The above statement is the conclusion from Princeton University’s Eviction Lab. Following publication of the Lab’s findings, many articles have appeared in Virginia newspapers with headlines that read …
‘Rather than ruin someone’s life with an eviction, divert them out of the system’: Effort afoot to help those who are behind in rent stay in their home
Housing and advocacy groups launch campaign to lower Virginia’s high eviction rate
Why eviction rates in Hampton Roads are among the worst in the United States
Here’s a quick summary of the Princeton University’s Eviction Lab findings.
Large cities are defined to have a population greater than 100,000.
Source: The Eviction Lab
Built by Will Houp | The Virginian-Pilot
Immediate reactions from state and local leaders and advocacy groups include:
In this article we’ll take a look at the Princeton University’s Eviction Lab numbers as well as how evictions work in the Commonwealth of Virginia.
There is no question about the accuracy of the numbers presented in the above chart. Clearly, the Princeton University’s Eviction Lab research appears comprehensive and well documented.
It is worth noting that the figures shown do not reflect how many people were physically evicted from their homes … only how many went through the courts to the point that a Judgment for the Right to Evict be granted.
This is a significant difference from what newspaper headlines suggest.
There does not seem to be reliable data about the percentage of judgments for the right to evict that actually result in an eviction. However, there is some evidence that while eviction was not the motivating factor, many tenants move before the sheriff initiates eviction proceedings. The distinction is a move legally forced by the landlord and one initiated by the tenant.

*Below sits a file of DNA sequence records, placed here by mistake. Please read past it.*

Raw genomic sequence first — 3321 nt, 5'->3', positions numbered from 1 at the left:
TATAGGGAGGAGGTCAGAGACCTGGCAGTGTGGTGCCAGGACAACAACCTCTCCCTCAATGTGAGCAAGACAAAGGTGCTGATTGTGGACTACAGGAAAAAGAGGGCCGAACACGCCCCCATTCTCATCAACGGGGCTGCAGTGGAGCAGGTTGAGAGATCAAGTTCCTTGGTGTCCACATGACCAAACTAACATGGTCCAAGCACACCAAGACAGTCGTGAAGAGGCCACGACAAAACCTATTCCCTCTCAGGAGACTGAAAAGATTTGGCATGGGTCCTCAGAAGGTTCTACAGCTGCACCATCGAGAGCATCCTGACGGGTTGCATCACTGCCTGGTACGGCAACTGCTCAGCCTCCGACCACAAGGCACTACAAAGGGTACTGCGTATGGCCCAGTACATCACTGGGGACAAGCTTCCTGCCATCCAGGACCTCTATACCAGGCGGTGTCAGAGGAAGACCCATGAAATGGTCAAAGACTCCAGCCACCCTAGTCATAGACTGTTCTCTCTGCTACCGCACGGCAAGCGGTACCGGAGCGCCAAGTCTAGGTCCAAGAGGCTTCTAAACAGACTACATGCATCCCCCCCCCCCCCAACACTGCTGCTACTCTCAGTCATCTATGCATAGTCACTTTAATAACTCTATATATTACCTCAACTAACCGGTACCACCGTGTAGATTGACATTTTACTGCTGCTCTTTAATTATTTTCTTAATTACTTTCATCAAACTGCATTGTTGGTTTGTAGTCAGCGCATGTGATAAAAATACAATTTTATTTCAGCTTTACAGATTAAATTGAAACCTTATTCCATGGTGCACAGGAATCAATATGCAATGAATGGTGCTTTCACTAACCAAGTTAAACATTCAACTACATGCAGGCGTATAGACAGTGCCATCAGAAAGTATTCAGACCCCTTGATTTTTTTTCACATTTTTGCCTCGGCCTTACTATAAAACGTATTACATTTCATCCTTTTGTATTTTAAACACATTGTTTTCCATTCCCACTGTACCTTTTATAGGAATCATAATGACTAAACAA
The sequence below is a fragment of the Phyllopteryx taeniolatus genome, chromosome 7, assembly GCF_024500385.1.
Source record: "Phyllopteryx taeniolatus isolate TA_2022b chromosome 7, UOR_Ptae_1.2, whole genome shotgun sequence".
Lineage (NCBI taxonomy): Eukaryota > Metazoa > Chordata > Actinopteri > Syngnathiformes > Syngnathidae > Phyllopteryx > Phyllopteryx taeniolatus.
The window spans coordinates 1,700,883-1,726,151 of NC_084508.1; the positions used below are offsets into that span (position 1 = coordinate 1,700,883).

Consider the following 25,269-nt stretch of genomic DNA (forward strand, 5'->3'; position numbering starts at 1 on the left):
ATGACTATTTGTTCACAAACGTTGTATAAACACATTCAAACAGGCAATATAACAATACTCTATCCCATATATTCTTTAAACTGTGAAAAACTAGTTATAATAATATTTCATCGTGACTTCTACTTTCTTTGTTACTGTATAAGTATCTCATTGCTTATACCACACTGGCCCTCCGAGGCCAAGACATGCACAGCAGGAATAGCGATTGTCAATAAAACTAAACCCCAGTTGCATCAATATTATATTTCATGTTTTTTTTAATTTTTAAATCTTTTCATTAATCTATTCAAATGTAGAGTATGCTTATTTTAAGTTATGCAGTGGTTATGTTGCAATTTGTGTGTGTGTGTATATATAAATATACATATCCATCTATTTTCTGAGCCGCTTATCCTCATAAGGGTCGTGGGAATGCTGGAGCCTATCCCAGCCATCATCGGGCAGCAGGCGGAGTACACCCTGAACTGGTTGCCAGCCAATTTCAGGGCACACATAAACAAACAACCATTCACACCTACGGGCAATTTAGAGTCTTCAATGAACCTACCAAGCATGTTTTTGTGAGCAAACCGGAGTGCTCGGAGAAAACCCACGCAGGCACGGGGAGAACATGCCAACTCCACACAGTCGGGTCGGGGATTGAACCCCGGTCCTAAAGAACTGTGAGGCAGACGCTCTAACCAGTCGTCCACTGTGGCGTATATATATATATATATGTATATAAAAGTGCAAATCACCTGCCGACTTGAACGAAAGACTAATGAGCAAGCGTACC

Additionally, there is anecdotal suggestion that the vast majority of those presented with a judgment for the right to evict come to a mutually agreed-to resolution with the landlord and remain in their home.
The Virginia eviction statute has something for both landlords and tenants. From the landlord’s side, strict compliance is the order of the day to be successful in the eviction process. That means following the proper steps as mandated in the Virginia Residential Landlord and Tenants Act. The following is intended as an overview of the Virginia eviction process – not a comprehensive “how-to” guide.
While landlords are often irritated by the detailed rules of Virginia eviction statutes, it becomes more palatable when you consider the significant stakes for the tenant – loss of home and shelter. That puts the eviction legal procedure in a more significant and urgent light when compared to civil cases that involve business or money.
While some accounts seem to suggest that some landlords would prefer to forcefully remove a tenant from the property … change the locks, turn off the utilities and put the tenant’s belongings by the side of the road … that’s not going to legally happen in Virginia … nor would it be in the best interests of either party.
Landlords want to be paid rent when due and not pursue a costly and time-consuming collection or eviction process. Tenants want to maintain the stability of their residence and enjoy peace of mind that they are secure in their home.
That said, there are two events that may trigger an action to evict the tenant – non-payment of rent and non-compliance with lease obligations.
Note: At any stage in the following discussion of steps in the eviction process, a tenant may halt the proceedings by paying past due rent, correcting lease violations or otherwise reaching a mutually agreed-to resolution with the landlord.
The eviction process may be described in three distinct scenarios – the Easy Way, the Harder Way and the Hardest Way.